- Varying body postures and activities increase the pressure in the disc, increasing its risk for motion stress and subsequent degeneration and injury.
- With disc degeneration, there is an increase in the number of pain fibers in the disc, including into the nucleus itself. The increase in the number of pain nerve fibers increases the likelihood that stress and injury will produce low back pain.
Practical Solutions To Avoid Low Back Pain
Practical Solutions to Manage Existing Low Back Pain
- The single worse activity for one’s back is to lift something while bending and twisting. Twisting reduces the strength of the annulus by 50%. Both bending and lifting significantly increase the pressure in the disc.
- Excessive body weight adds to the pressure and wear-and-tear on the disc.
- Prolonged sitting and primary sitting occupations are bad for the disc. Sitting places 40% more pressure and stress on the disc as compared to standing.
- Keep the back mobile, supple. The disc has no blood supply, so the health of its cells depends upon motion that pumps fluid into the disc. Discs with poor nutrients become inflamed and painful. Practice techniques that help the spine to be flexible; these same techniques literally pump fluid with fresh nutrients into the disc, much like squeezing a dry sponge under water. See a chiropractor to safely maximize spinal disc joint mobility.
- Do NOT smoke. Smoking impairs disc nutrition and accelerates disc degeneration.
- Keep the back muscles strong. Most critical for back pain treatment and prevention is an exercise concept called CORE STABILIZATION. Spine care experts, like chiropractors, can custom design a core stabilization program for optimal spine care.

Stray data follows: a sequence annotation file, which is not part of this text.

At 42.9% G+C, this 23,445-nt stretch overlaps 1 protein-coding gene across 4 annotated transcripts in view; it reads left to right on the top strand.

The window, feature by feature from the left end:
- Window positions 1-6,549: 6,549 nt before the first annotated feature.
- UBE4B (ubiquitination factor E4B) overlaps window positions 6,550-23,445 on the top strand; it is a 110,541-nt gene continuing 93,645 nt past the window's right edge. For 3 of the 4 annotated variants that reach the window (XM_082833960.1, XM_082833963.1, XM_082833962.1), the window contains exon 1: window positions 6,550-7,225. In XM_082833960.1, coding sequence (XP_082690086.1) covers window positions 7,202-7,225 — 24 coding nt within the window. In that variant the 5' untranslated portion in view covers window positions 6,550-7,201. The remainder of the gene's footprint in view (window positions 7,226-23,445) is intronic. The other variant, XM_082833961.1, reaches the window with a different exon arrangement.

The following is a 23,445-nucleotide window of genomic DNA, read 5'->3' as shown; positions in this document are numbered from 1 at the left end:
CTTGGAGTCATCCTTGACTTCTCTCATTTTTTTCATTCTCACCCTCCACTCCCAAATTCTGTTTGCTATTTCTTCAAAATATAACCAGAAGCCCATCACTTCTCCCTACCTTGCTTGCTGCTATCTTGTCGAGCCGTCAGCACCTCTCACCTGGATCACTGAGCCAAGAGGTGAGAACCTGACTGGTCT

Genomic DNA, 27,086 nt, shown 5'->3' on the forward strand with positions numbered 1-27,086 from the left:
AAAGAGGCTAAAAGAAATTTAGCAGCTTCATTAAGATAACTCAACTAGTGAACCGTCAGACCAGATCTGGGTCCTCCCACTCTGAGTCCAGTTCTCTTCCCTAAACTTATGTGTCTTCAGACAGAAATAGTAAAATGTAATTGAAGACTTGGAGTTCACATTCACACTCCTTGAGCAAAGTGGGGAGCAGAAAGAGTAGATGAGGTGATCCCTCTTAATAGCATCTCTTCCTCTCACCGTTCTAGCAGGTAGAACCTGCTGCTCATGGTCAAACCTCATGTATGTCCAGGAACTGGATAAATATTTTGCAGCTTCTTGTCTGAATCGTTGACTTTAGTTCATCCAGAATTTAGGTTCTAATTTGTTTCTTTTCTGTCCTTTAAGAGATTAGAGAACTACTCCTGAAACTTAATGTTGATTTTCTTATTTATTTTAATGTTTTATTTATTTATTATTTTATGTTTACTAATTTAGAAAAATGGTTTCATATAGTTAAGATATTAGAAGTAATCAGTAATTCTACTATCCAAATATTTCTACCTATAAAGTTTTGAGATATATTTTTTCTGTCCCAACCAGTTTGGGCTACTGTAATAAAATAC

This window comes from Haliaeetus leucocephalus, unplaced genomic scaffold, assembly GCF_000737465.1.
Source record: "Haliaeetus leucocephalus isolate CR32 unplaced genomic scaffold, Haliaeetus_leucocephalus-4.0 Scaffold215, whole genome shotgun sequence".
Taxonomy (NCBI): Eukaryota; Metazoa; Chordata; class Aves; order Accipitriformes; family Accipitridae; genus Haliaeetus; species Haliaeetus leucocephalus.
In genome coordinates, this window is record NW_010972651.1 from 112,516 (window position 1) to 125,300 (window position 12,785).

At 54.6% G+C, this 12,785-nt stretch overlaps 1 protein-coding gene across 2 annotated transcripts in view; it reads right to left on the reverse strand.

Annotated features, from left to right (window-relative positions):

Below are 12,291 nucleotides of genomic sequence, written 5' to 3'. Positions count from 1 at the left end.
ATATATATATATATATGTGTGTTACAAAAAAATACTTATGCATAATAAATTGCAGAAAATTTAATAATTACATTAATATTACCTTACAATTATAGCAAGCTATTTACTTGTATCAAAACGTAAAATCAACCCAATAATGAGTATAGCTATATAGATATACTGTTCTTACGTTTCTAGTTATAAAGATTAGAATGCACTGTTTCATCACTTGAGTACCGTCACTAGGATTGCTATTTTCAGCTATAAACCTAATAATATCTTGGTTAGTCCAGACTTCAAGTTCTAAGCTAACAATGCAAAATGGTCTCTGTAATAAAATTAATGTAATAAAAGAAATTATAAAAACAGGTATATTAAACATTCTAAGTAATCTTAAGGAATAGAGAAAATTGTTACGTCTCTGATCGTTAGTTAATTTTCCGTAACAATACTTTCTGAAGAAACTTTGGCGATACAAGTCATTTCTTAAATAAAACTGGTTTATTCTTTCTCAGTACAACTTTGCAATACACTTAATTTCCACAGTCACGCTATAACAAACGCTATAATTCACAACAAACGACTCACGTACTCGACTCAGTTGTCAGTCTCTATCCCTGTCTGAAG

- Maintain good posture. Poor posture increases disc pressure and degeneration. Individual static adverse postural distortions can be improved or corrected with chiropractic spinal care, corrective exercises, and spinal molding.
- www.ninds.nih.gov; Low Back Pain Fact Sheet; accessed May 12, 2014.
- Vassilaki M, Hurwitz EL; Insights in Public Health: Perspectives on Pain in the Low Back and Neck: Global Burden, Epidemiology, and Management; Hawaii J Med Public Health. Apr 2014; 73(4): 122–126.
- Nachemson AL, Spine, Volume 1, Number 1, March 1976, pp. 59-71.
- Kapandji IA; The Physiology of the Joints; Volume Three, The Trunk and the Vertebral Column; Churchill Livingstone; 1974.
- Jayson M, Editor; The Lumbar Spine and Back Pain, Third Edition, Churchill Livingstone, 1987, p. 60.
- Bogduk N, Tynan W, Wilson AS; The nerve supply to the human lumbar intervertebral discs, Journal of Anatomy; 1981; Vol. 132; No. 1, pp. 39-56.
- Bogduk N., The innervation of the lumbar spine; Spine; April 1983;8(3): pp. 286-93.
- Mooney, V, Where Is the Pain Coming From? Spine, 12(8), 1987, pp. 754-759.
- Kuslich S, Ulstrom C, Michael C; The Tissue Origin of Low Back Pain and Sciatica: A Report of Pain Response to Tissue Stimulation During Operations on the Lumbar Spine Using Local Anesthesia; Orthopedic Clinics of North America, Vol. 22, No. 2, April 1991, pp. 181-7
- Freemont AJ, Peacock TE, Goupille P, Hoyland JA, O’Brien J, Jayson MI; Nerve ingrowth into diseased intervertebral disc in chronic back pain; Lancet; Jul 19, 1997;350(9072):178-81.
- Coppes MH, Marani E, Thomeer RT, Groen GJ; Innervation of “painful” lumbar discs; Spine (Phila Pa 1976). 1997 Oct 15;22(20):2342-9.